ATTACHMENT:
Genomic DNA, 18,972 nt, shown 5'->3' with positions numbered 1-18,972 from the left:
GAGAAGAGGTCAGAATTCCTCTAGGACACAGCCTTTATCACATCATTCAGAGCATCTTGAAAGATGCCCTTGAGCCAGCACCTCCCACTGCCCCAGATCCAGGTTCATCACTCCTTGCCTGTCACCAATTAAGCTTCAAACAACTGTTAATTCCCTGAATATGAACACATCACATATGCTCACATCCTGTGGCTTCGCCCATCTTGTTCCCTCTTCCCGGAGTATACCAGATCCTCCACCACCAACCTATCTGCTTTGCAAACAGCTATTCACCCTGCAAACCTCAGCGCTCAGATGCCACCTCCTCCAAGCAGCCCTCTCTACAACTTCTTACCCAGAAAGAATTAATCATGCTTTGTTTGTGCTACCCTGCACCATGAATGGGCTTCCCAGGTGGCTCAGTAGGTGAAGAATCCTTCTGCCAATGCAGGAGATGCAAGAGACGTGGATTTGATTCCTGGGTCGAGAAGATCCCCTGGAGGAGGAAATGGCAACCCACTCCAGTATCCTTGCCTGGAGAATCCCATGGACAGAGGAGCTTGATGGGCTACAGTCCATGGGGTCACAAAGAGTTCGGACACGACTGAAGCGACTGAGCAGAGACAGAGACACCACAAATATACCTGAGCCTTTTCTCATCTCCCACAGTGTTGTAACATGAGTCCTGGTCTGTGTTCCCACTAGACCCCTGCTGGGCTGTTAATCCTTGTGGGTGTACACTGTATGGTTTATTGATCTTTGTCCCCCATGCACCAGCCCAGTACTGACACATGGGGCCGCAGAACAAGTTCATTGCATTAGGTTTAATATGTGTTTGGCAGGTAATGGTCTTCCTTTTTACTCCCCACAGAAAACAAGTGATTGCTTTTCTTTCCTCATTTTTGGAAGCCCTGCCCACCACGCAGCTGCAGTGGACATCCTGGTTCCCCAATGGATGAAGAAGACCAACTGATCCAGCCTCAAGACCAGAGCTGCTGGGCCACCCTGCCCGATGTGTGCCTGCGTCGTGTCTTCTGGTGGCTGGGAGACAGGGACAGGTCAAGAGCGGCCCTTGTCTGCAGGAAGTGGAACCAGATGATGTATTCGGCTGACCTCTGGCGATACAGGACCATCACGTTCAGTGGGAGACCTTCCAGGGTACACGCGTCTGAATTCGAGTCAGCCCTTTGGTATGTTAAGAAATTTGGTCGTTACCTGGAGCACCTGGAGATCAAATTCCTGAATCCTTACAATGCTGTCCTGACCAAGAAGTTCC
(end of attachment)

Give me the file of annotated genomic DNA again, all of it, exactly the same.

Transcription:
Genomic DNA, 18,972 nt, shown 5'->3' with positions numbered 1-18,972 from the left:
GAGAAGAGGTCAGAATTCCTCTAGGACACAGCCTTTATCACATCATTCAGAGCATCTTGAAAGATGCCCTTGAGCCAGCACCTCCCACTGCCCCAGATCCAGGTTCATCACTCCTTGCCTGTCACCAATTAAGCTTCAAACAACTGTTAATTCCCTGAATATGAACACATCACATATGCTCACATCCTGTGGCTTCGCCCATCTTGTTCCCTCTTCCCGGAGTATACCAGATCCTCCACCACCAACCTATCTGCTTTGCAAACAGCTATTCACCCTGCAAACCTCAGCGCTCAGATGCCACCTCCTCCAAGCAGCCCTCTCTACAACTTCTTACCCAGAAAGAATTAATCATGCTTTGTTTGTGCTACCCTGCACCATGAATGGGCTTCCCAGGTGGCTCAGTAGGTGAAGAATCCTTCTGCCAATGCAGGAGATGCAAGAGACGTGGATTTGATTCCTGGGTCGAGAAGATCCCCTGGAGGAGGAAATGGCAACCCACTCCAGTATCCTTGCCTGGAGAATCCCATGGACAGAGGAGCTTGATGGGCTACAGTCCATGGGGTCACAAAGAGTTCGGACACGACTGAAGCGACTGAGCAGAGACAGAGACACCACAAATATACCTGAGCCTTTTCTCATCTCCCACAGTGTTGTAACATGAGTCCTGGTCTGTGTTCCCACTAGACCCCTGCTGGGCTGTTAATCCTTGTGGGTGTACACTGTATGGTTTATTGATCTTTGTCCCCCATGCACCAGCCCAGTACTGACACATGGGGCCGCAGAACAAGTTCATTGCATTAGGTTTAATATGTGTTTGGCAGGTAATGGTCTTCCTTTTTACTCCCCACAGAAAACAAGTGATTGCTTTTCTTTCCTCATTTTTGGAAGCCCTGCCCACCACGCAGCTGCAGTGGACATCCTGGTTCCCCAATGGATGAAGAAGACCAACTGATCCAGCCTCAAGACCAGAGCTGCTGGGCCACCCTGCCCGATGTGTGCCTGCGTCGTGTCTTCTGGTGGCTGGGAGACAGGGACAGGTCAAGAGCGGCCCTTGTCTGCAGGAAGTGGAACCAGATGATGTATTCGGCTGACCTCTGGCGATACAGGACCATCACGTTCAGTGGGAGACCTTCCAGGGTACACGCGTCTGAATTCGAGTCAGCCCTTTGGTATGTTAAGAAATTTGGTCGTTACCTGGAGCACCTGGAGATCAAATTCCTGAATCCTTACAATGCTGTCCTGACCAAGAAGTTCC